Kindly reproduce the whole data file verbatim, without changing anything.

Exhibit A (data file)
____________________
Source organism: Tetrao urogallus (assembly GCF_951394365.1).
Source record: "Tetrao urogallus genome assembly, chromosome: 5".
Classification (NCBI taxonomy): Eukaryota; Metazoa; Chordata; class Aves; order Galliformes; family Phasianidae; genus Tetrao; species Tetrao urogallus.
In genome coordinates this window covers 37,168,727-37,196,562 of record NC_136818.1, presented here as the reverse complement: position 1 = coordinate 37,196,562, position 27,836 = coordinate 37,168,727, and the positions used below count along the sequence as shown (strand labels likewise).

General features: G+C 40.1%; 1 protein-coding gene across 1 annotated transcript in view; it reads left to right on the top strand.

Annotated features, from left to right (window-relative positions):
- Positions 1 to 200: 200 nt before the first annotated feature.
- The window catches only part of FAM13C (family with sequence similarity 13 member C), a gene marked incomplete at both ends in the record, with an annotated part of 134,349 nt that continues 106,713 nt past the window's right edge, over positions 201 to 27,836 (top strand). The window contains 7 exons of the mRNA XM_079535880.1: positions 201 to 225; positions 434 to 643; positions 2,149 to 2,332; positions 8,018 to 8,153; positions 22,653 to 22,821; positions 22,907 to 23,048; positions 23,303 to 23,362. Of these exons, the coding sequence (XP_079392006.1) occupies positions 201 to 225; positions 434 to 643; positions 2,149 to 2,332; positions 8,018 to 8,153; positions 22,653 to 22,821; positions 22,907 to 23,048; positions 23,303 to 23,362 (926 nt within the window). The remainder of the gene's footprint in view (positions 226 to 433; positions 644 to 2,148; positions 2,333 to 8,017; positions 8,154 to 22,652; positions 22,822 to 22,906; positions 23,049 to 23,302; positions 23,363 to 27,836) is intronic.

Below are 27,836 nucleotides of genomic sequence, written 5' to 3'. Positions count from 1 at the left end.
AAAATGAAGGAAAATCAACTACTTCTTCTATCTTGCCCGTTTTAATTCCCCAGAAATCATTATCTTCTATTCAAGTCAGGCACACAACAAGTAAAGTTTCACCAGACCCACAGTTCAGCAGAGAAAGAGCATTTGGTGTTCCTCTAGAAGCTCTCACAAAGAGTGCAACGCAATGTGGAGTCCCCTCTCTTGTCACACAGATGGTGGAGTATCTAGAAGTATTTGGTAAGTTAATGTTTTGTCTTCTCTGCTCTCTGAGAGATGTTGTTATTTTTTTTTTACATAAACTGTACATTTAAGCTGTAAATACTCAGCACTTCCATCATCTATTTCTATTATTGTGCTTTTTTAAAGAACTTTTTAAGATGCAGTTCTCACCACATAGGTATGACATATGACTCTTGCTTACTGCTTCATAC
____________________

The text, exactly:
Source organism: Tetrao urogallus (assembly GCF_951394365.1).
Source record: "Tetrao urogallus genome assembly, chromosome: 5".
Classification (NCBI taxonomy): Eukaryota; Metazoa; Chordata; class Aves; order Galliformes; family Phasianidae; genus Tetrao; species Tetrao urogallus.
In genome coordinates this window covers 37,168,727-37,196,562 of record NC_136818.1, presented here as the reverse complement: position 1 = coordinate 37,196,562, position 27,836 = coordinate 37,168,727, and the positions used below count along the sequence as shown (strand labels likewise).

General features: G+C 40.1%; 1 protein-coding gene across 1 annotated transcript in view; it reads left to right on the top strand.

Annotated features, from left to right (window-relative positions):
- Positions 1 to 200: 200 nt before the first annotated feature.
- The window catches only part of FAM13C (family with sequence similarity 13 member C), a gene marked incomplete at both ends in the record, with an annotated part of 134,349 nt that continues 106,713 nt past the window's right edge, over positions 201 to 27,836 (top strand). The window contains 7 exons of the mRNA XM_079535880.1: positions 201 to 225; positions 434 to 643; positions 2,149 to 2,332; positions 8,018 to 8,153; positions 22,653 to 22,821; positions 22,907 to 23,048; positions 23,303 to 23,362. Of these exons, the coding sequence (XP_079392006.1) occupies positions 201 to 225; positions 434 to 643; positions 2,149 to 2,332; positions 8,018 to 8,153; positions 22,653 to 22,821; positions 22,907 to 23,048; positions 23,303 to 23,362 (926 nt within the window). The remainder of the gene's footprint in view (positions 226 to 433; positions 644 to 2,148; positions 2,333 to 8,017; positions 8,154 to 22,652; positions 22,822 to 22,906; positions 23,049 to 23,302; positions 23,363 to 27,836) is intronic.

Below are 27,836 nucleotides of genomic sequence, written 5' to 3'. Positions count from 1 at the left end.
AAAATGAAGGAAAATCAACTACTTCTTCTATCTTGCCCGTTTTAATTCCCCAGAAATCATTATCTTCTATTCAAGTCAGGCACACAACAAGTAAAGTTTCACCAGACCCACAGTTCAGCAGAGAAAGAGCATTTGGTGTTCCTCTAGAAGCTCTCACAAAGAGTGCAACGCAATGTGGAGTCCCCTCTCTTGTCACACAGATGGTGGAGTATCTAGAAGTATTTGGTAAGTTAATGTTTTGTCTTCTCTGCTCTCTGAGAGATGTTGTTATTTTTTTTTTACATAAACTGTACATTTAAGCTGTAAATACTCAGCACTTCCATCATCTATTTCTATTATTGTGCTTTTTTAAAGAACTTTTTAAGATGCAGTTCTCACCACATAGGTATGACATATGACTCTTGCTTACTGCTTCATAC